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Issue 3.3


RB-ADoc 1.1.1

Issue: 3.3 (January/February 2005)
Author: Greg Fiumara
Article Description: No description available.
Article Length (in bytes): 4,059
Starting Page Number: 10
Article Number: 3306
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Full text of article...

Every developer knows all too well that the documentation of a product is often the hardest part of the production cycle. Documentation can be harder than marketing, programming, and debugging combined. Often, you need to come back to your code weeks or even months after you wrote it in order to add a feature or fix a bug. When you launch your project, all of your properties and methods no longer have any meaning to you if you did not document your code. Now, thanks to RB-ADoc from Park Bench Software, you can note information about many components of your project, expanding greatly upon source code comments.

After using RB-ADoc for a short while, one becomes accustomed to its usage and feel. This is one of those programs that, if you do not read the documentation, you will become lost and quickly confused. The power of RB-ADoc rests in what you, the programmer, add to REALbasic. The program parses a saved XML version of a REALbasic project file and searches for "special markers." The programmer needs to add the special marker into their code and RB-ADoc will interpret the comments trailing it. Like all great programs, there is more than one way to accomplish this goal. Using a special syntax within a REALbasic note will allow the programmer to comment properties, constants, and the like with RB-ADoc.

RB-ADoc displays the comments you provide in an HTML document rather than within the program itself. Because it uses REALbasic to add comments, they will always be visible when you work on a project. The HTML pages it creates are completely customizable and its template structure is worthy of praise in and of itself. Using a string of special HTML comments, the way in which RB-ADoc exports your comments into HTML is completely up to you. A recommendation to open-source developers would be to create a template similar to your project's web site and then upload RB-ADoc's exported file to your web site.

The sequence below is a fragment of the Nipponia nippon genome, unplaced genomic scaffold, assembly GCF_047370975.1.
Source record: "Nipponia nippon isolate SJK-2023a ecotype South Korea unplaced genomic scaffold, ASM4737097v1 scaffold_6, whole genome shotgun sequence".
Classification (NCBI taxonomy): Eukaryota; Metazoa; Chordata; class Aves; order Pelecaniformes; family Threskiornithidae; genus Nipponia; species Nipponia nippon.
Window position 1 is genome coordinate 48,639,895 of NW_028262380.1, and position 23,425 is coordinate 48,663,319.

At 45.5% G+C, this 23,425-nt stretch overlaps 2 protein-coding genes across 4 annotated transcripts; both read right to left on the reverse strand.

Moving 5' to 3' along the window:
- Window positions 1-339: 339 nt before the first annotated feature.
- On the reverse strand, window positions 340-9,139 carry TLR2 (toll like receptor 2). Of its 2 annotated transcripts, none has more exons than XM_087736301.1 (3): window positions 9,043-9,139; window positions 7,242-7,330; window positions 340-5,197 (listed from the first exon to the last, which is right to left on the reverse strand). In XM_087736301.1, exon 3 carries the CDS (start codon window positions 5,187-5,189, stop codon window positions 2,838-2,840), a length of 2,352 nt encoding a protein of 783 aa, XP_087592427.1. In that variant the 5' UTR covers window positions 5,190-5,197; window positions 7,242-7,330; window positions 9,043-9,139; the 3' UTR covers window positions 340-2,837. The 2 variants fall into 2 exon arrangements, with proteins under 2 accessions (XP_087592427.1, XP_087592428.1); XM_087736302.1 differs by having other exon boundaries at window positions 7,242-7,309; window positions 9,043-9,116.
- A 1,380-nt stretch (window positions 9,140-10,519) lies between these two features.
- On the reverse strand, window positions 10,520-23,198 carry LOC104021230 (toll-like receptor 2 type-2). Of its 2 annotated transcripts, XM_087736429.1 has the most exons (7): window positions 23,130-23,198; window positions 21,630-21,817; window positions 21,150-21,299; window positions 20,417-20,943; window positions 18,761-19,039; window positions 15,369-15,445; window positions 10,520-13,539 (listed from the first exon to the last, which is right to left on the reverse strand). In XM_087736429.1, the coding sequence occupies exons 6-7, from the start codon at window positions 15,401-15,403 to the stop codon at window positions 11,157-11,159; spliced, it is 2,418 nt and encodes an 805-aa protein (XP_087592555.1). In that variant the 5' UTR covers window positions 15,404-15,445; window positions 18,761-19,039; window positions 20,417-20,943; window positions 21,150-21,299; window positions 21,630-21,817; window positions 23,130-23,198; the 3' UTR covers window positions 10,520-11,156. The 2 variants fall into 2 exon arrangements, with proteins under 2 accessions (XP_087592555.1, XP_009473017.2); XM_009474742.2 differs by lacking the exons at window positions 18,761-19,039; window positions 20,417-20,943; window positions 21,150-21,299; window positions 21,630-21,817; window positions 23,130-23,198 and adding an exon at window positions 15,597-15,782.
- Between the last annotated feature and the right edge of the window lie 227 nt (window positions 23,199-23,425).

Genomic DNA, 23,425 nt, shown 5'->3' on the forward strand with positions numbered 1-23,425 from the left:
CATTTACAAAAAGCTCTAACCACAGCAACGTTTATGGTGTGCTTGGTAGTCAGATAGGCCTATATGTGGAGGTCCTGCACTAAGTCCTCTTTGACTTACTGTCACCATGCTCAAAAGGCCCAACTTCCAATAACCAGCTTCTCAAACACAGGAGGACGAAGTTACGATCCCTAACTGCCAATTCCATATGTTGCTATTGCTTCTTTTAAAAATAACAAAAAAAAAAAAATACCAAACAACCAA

As with most good things, there are also bad -- RB-ADoc being no exception. The interface to the program seems very clunky and disorganized. Unless there are certain parts of your project you do not want exported into the HTML page or you are editing the HTML template, you really only need the program's "export" button. The tragic flaw to this program is in its implementation. If you have created a program with hundreds of classes and properties, in order to use RB-ADoc you will have to learn the new syntax for commenting and re-examine the contents of your code. For a developer just starting on a large project, RB-ADoc can be an angel, but if you have discovered its power too late, RB-ADoc may well be a pain to use.

The commenting power of RB-ADoc, regardless of some negative traits, can be a diamond in the rough to several organized programmers.

End of article.